The Kauffman Center for the Performing Arts also provides partnership opportunities for local, regional, and student organizations in the Kansas City area. In the inaugural season, such partnerships included the Kansas City Friends of Alvin Ailey, the Harriman-Jewell Series, the Heartland Men's Chorus, the Kansas City Broadway Series, Kansas City Friends of Chamber Music, the University of Missouri – Kansas City Conservatory of Music and Dance Artist Series, The Kansas City Jazz Orchestra, the Youth Symphony of Kansas City, and Starlight Children's Theatre.


The Kauffman Center's Open Doors Program is an educational program and community initiative that gives schools across the Kansas City metropolitan area the opportunity to bring children to the Kauffman Center. Through the Open Doors Transportation Fund, donations help make the cost of bringing children to performances at the Kauffman Center more affordable. Through the Open Doors Tickets Fund, donations help offset the cost of tickets for various events at the Kauffman Center, in order to provide free or low-cost performing arts experiences for program recipients supported by select non-profit agencies.[8]

On February 13, 2012, The Grammy Museum announced that it would debut its Music Revolution Program at the Kauffman Center for the Performing Arts in June 2012. The program will host twenty-five 15- to 23-year-olds selected after an application and audition process. The students will spend four weeks receiving intensive instruction and mentoring in their preferred genre of music and will have opportunities to rehearse and to perform at both the Kauffman Center and the nearby Sprint Center.[9]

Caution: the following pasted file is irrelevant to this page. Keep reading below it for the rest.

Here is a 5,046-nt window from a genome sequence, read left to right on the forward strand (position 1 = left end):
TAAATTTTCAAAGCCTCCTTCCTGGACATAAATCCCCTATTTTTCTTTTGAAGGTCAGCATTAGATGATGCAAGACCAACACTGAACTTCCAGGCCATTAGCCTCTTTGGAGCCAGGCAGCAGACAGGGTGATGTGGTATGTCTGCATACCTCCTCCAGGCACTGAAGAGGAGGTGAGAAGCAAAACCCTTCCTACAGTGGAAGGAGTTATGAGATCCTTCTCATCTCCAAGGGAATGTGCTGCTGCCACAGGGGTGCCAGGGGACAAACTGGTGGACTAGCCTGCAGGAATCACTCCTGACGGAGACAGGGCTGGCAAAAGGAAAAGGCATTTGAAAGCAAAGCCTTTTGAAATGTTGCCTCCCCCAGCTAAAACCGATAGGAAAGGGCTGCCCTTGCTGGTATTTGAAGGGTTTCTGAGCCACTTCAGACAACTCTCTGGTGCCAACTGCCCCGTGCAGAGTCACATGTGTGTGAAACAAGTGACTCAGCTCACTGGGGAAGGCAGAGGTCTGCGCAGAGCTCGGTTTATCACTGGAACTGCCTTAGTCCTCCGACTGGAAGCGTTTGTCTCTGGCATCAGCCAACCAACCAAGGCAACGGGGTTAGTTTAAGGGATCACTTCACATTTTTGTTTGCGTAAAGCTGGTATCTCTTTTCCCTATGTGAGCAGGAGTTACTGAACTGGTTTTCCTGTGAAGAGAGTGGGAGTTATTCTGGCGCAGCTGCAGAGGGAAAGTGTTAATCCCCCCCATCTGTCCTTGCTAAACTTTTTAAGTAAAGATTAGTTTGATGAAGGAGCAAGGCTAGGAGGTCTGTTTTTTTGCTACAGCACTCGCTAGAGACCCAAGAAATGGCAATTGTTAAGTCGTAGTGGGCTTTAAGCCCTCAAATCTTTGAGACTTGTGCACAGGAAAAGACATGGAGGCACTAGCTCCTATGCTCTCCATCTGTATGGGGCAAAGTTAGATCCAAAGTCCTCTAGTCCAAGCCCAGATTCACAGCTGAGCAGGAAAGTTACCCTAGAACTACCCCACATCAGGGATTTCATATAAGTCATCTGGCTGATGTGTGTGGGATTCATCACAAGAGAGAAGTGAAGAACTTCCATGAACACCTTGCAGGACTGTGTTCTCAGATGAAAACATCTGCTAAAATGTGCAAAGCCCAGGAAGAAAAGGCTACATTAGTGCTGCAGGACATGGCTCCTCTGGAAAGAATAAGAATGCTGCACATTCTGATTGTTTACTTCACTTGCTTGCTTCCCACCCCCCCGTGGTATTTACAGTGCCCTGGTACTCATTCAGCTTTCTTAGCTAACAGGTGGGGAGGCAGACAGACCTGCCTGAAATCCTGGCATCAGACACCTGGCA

Arts District Garage[edit]

Kauffman Center for the Performing Arts (6664849273).jpg

Adjacent to the south side of the Kauffman Center is the city-owned and operated Arts District garage. The $47 million project was paid for in bonds. It provides covered parking for Kauffman Center attendees, with entrances on 17th Street and Wyandotte Street. The Arts District garage also has special spaces reserved for electric cars, complete with a car-charging station. The roof of the garage doubles as the landscaping for the Kauffman Center. It required 300,000 pieces of high-density foam, 3,000 tons of sand mixture, and 100,000 square feet of sod. The eco-friendly green roof was designed and constructed by local landscape architect Jeffrey L. Bruce & Company. Construction projects typically disrupt the natural ecosystem of green spaces, so Bruce and his team worked to re-establish the sustainability of the new front lawn, which consists of fescue and Reveille, a low-water-use grass. In addition to making the front of the Kauffman Center more attractive and providing an area for outdoor events, the garage's green roof reduces the destructive heat inherent to more traditional paved lots.[10]


As a part of the City of Kansas City's One Percent for Art ordinance, a mixed media art installation called "Terpsichore for Kansas City" was placed in the Arts District garage. Named after the Muse in Greek mythology who ruled over choral song and dance, the installation is a combination of original musical compositions played over speakers in the ceiling and a four-story "light organ".[11] The light organ consists of seven acrylic tubes that encase a series of LED lights, which move in sync with the music overhead.[12]